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BOTANIC NAME: Tibouchina

COMMON NAME: Tibouchina, Glory Bush, Lasiandra (this name is uniquely used in Australia and thought to be an Indigenous word)


ORIGIN: TIBOUCHINA (neotropical parts of South America and Caribbean). MELASTOMA (SE Asia and Northern Australia)


A spectacular group of plants with more than 350 species. They come in all shapes and sizes from 0.5 m compact shrubs to 25 m tall trees – with everything else in between. They are frost tender and happiest in slightly acid soils – which tells you north of Sydney, coastal, and up into the tropics.

I have been meaning to write this post for more than a year but, I have to admit, I got bogged down in confusion – there is such an increasing dizzying number of tibouchinas on the market with labels that gave no indication of what species they actually are. I was tied up in knots between my ‘Jules’ and my ‘Jazzie’s”? But, you will be pleased to hear that I think I have finally nailed it – so here goes. It’s also that time of year – late summer – when they are at their glorious best so they have been giving me a gentle visual dig in the ribs to get going. I will just add that most of the information, that I have looked at, on most websites is incorrect – buyer beware.

My knowledge is also limited to the ones I have used when I was landscaping and to the common ones that grow around me and that I have growing in my own garden (seven in all). However, there are literally hundreds of different cultivars available – with new ones coming onto the market all the time. So do your homework before you buy. Hopefully, this may help. Let’s start with the biggies.

What happens when I get a rainy day ‘visual nudge’


Tibouchinas are one of the easiest and most trouble free plants to grow. I have never seen them suffering from any pests or diseases. They just like a slightly acidic soil – SO FEED and MULCH them, and make sure the soil is not waterlogged. One thing they all benefit from IS A SEASONAL PRUNING – they will flower better and have a denser growth. Do this at the end of autumn. Don’t leave it until late spring or you will be cutting off the new flower buds. How simple is that? I think it is the shortest cultivation advice I have ever given for any plant.


Tibouchina granulosa

A small tree to 10 m, but usually from 3-5 m.

Considered to be one of the most ornamental species of all the tropical trees with several flushes of flowers throughout the year.

I have shown the flower of t.granulosa at the top of the page. It is a deep purple that fades to touches of magenta – there is no white in the middle.

Leaves can be hand sized, pointed and rough to touch.

Tibouchina granulosa ‘Kathleen

Known as the Pink Glory Tree it is a sister of granulosa that has a similar size, habit and flowering time.

(In our area I have only ever seen one other tree-sized tibouchina that starts out with white flowers that fade to pink – t. mutabilis.)


Tibouchina urvilleana ‘Jazzie’

A sprawling evergreen shrub 3-6m tall x 2-3m wide with clusters of brilliant purple flowers that put on quite a show from late summer to early winter.

This tibouchina is distinguished from granulosa by its: smaller leaves, shrubby habit AND flowers that have a white centre.

Tibouchina ‘Chameleon’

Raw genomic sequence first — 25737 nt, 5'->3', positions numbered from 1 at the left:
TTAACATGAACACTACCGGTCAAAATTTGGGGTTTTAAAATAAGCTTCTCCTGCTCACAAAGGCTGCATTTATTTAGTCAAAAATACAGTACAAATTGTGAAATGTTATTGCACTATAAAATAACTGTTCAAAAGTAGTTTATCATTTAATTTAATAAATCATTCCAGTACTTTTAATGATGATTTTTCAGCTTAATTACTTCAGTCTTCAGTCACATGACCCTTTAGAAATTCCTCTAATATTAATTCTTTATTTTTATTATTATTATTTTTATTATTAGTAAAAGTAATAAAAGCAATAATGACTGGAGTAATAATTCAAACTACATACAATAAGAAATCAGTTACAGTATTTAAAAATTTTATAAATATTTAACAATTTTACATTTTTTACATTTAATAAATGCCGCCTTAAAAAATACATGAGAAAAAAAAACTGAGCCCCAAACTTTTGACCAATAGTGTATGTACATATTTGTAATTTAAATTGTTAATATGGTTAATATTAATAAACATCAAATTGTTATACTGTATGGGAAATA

A fast growing small shrub – to 2m – that is a real show stopper.

It looks like it has multi-coloured flowers on the same bush but, in fact, they change colour over time. Opening blossoms are white then fade to pink and, lastly, magenta.

Flowering time is almost continuous throughout the warmer months.

Tibouchina heteromalla

I don’t know if this tibouchina has a common name but it’s known by my family as the toilet paper plant. It has gorgeous soft, velvety leaves that turn bright orange with age – and quite papery. With some irreverent humour it was considered a serious alternative during the recent pandemic bog roll rush.

I love the unusual panicles of flowers that stand up above the leaves like purple candles.

In 15 years in my garden it has never grown taller than 1.5m tall by 1.5m wide. – mind you, it does get an annual prune otherwise it gets quite leggy.

Tibouchina albo ’Elsa’

This is another rather unusual tibouchina – again, with lovely soft velvety leaves that make a fabulous texture and colour contrast in the garden. I love all the panicles standing to attention.

Again, it only grows to about 1.5 m and flowers through the late summer months.

Melastoma affine

Not strictly speaking a tibouchina it is a very close relative and in the same family. In fact, its common name is native lasiandra and comes from SE Asia and Australia.

A small shrub to 1.5m. I have it growing next to the albo ‘Elsa’ and they flower at the same time.

One thing I have noticed – in my quiet moments in the garden – is that the native blue banded bee is very attracted to it – which is rather exciting.

Small Shrubs

Tibouchina ‘Peace Baby’

I love this cultivar for its white blossoms and dense low growing habit – 1m max. It’s been used here to great effect as a feature border above a stone wall.

It has a long flowering period through all the warmer months.

Also useful as a pot specimen.

Tibouchina ‘Jules’

The lowest growing cultivar 0.5m and useful as a border, in a rockery or as a pot specimen.

You can see why you wouldn’t want to mix up your Jazzie (6m+) and your Jules (0.5m) ?

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All about GARDENIAS – which one to chose and how to look after them?

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